The Chocó region has long been a source of timber, but logging has intensified since the mid-1970s (WWF and IUCN 1994-1997). Deforestation is particularly rapid in Ecuador, Nariño, and along the Cali-Buenaventura and other roads (Salaman 1994, Salaman and Stiles 1996, P. G. W. Salaman in litt. 1999, 2000). By 1996, in western Ecuador the remnant cover of evergreen lowland and premontane forests was only 18% and 40% respectively (Sierra 1999). In the late 1990s, primary forests in Nariño and within 60 km of San Lorenzo, Esmeraldas, were selectively logged, and then converted to oil palm plantations at a rapid rate (Bowen-Jones et al. 1999, J. Mew verbally 2000, Jahn in press a). Between 1998 and 2007 the area planted with African palms rose from only 3 km2 to 225 km2 (+900% per year) (Cárdenas 2007) with a further 275-315 km2 due to be converted in the near future (J. Mew verbally 2000). In Esmeraldas, annual deforestation rates in the lowlands (<300 m) were 3.8% and accumulated loss of primary forest >38% during the last decade (Cárdenas 2007). During the same period, the cover of primary premontane forest (300-1300 m) was reduced by 7% (Cárdenas 2007). Infrastructural improvement in the region, particularly the rapid expansion of the road network, is resulting in increased logging, small-scale agriculture, gold mining, and hunting for food (Salaman 1994, WWF and IUCN 1994-1997, Wege and Long 1995, Salaman and Stiles 1996), which is already affecting some key protected areas (O. Jahn in litt. 2007, P. Mena Valenzuela in litt. 2007, Jahn in press a). There is intensive agricultural development, especially coca and banana plantations, at lower altitudes, and cattle-farming (Salaman 1994, WWF and IUCN 1994-1997, P. G. W. Salaman in litt. 1999, 2000, Álvarez 2002, Jahn in press a). New legislation and the transfer of land-rights to local communities has been exploited by large businesses, for whom it has become cheap and easy to buy land (Bowen-Jones et al. 1999, P. G. W. Salaman in litt. 1999, 2000).
Conservation Actions Underway
It is known from several protected areas, including Los Farallones de Cali and Munchique National Parks and El Pangan Nature Reserve (Colombia), Cotacachi-Cayapas Ecological Reserve, Awacachi Biological Corridor, Protective Forest Los Cedros, Mache-Chindul Ecological Reserve, and Jatun Sacha Bilsa Biological Reserve (Ecuador) (Wege and Long 1995, Best et al. 1996, Hornbuckle et al. 1997, López-Lanús et al. 1999, P. Mena Valenzuela in litt. 2007). Also found in Un Poco del Chocó private reserve in Ecuador (Athanas and Greenfield 2016).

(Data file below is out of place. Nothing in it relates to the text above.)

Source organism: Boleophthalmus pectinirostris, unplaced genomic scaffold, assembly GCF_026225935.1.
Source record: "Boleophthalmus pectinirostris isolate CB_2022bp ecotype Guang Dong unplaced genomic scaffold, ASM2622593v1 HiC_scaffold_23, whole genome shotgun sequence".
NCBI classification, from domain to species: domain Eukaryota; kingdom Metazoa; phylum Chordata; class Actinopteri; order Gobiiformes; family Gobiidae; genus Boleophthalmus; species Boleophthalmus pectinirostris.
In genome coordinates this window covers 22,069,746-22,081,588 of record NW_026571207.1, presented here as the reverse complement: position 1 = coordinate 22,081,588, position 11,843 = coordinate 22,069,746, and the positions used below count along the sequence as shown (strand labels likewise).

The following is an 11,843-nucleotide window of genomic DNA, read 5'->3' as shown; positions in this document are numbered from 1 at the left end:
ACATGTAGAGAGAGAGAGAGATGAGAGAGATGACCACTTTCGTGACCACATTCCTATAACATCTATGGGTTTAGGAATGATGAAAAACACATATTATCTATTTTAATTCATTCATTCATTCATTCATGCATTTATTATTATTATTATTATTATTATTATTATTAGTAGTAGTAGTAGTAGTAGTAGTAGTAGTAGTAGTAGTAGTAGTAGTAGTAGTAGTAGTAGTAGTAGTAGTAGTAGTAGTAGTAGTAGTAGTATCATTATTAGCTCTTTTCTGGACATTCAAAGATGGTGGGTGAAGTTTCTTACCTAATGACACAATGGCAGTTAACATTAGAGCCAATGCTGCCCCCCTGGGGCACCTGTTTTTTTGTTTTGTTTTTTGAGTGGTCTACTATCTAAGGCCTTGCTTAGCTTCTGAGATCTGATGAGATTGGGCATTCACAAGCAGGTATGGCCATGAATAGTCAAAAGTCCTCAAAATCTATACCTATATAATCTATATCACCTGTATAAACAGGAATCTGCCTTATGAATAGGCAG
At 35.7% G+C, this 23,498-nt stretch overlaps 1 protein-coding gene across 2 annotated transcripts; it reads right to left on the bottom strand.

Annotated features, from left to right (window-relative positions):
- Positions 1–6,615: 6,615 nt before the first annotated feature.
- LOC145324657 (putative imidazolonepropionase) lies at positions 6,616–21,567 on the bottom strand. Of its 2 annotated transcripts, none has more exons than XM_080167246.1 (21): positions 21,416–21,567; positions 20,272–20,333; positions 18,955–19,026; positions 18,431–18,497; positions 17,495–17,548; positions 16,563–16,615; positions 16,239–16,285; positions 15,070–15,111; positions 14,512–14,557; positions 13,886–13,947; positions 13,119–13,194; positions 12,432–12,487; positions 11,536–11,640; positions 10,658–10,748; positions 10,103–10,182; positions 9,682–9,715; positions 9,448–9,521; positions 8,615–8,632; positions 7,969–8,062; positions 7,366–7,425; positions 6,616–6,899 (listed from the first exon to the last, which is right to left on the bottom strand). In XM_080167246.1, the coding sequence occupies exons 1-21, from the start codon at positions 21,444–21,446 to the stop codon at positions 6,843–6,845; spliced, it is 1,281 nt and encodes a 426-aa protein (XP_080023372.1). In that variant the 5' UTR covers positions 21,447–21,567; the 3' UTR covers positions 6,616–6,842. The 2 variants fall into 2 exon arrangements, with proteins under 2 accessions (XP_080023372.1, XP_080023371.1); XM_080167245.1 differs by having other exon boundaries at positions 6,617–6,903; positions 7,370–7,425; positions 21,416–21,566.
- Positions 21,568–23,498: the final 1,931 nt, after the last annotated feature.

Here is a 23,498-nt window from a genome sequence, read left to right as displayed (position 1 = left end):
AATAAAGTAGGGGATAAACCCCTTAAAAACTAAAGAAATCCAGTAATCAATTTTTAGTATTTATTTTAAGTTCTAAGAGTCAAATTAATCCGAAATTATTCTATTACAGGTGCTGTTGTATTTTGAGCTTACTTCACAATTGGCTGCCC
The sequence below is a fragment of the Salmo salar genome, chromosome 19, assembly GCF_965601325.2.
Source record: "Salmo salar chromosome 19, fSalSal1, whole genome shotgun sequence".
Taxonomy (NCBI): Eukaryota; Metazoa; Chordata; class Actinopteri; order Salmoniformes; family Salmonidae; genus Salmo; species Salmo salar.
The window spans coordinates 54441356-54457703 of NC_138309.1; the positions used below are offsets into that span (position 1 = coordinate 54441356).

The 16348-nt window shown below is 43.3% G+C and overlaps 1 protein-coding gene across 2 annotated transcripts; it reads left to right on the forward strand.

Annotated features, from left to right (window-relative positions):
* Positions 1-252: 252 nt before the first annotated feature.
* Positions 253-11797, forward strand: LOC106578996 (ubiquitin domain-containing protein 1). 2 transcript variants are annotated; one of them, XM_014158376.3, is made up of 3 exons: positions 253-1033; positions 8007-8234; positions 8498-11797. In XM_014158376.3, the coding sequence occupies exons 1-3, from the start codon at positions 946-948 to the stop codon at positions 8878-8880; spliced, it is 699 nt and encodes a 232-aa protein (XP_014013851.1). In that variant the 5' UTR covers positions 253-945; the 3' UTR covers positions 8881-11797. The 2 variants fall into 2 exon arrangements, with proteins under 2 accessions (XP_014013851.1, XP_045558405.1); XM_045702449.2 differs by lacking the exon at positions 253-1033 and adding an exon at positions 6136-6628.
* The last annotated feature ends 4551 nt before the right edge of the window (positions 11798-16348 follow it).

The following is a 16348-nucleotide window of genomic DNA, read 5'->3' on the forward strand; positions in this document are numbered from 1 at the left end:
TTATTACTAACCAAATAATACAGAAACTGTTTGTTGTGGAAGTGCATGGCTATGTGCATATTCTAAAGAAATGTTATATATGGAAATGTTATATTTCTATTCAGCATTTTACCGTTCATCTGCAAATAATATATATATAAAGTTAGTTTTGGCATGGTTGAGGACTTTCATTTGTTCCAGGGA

46 cm. Terrestrial, forest roadrunner-like cuckoo. Heavy dusky above, and yellow below, its bill. Large bare blue, ocular area. Blackish glossed blue, prominent crest and hindneck. Black back and underparts with buffy-white scaled or banded appearance. Chestnut wings and lower back. Blackish glossed green, long tail. Immature similar; has ochraceous scaling and lacks bluish head sheen. Similar spp. Rufous-vented Ground-cuckoo N. geoffroyi with yellow bill, bronzy-brown above including tail, glossed green wings and narrow, broken, black chest-band. Voice Song repeated deep cow-like or dove-like moo, also loud bill-clapping (Jahn et al. 2002, Krabbe & Nilsson 2003). Hints Follows army ant swarms and groups of large mammals.
Text account compilers
Benstead, P., Bird, J., Isherwood, I., Jahn, O., Sharpe, C J, Stuart, T., Symes, A.
Karubian, J., Solano, A., Salaman, P., Mena-Valenzuela, P., Jahn, O., Mew, J., Palacios, B.
BirdLife International (2023) Species factsheet: Neomorphus radiolosus. Downloaded from http://datazone.birdlife.org/species/factsheet/banded-ground-cuckoo-neomorphus-radiolosus on 06/06/2023. Recommended citation for factsheets for more than one species: BirdLife International (2023) IUCN Red List for birds. Downloaded from http://datazone.birdlife.org on 06/06/2023.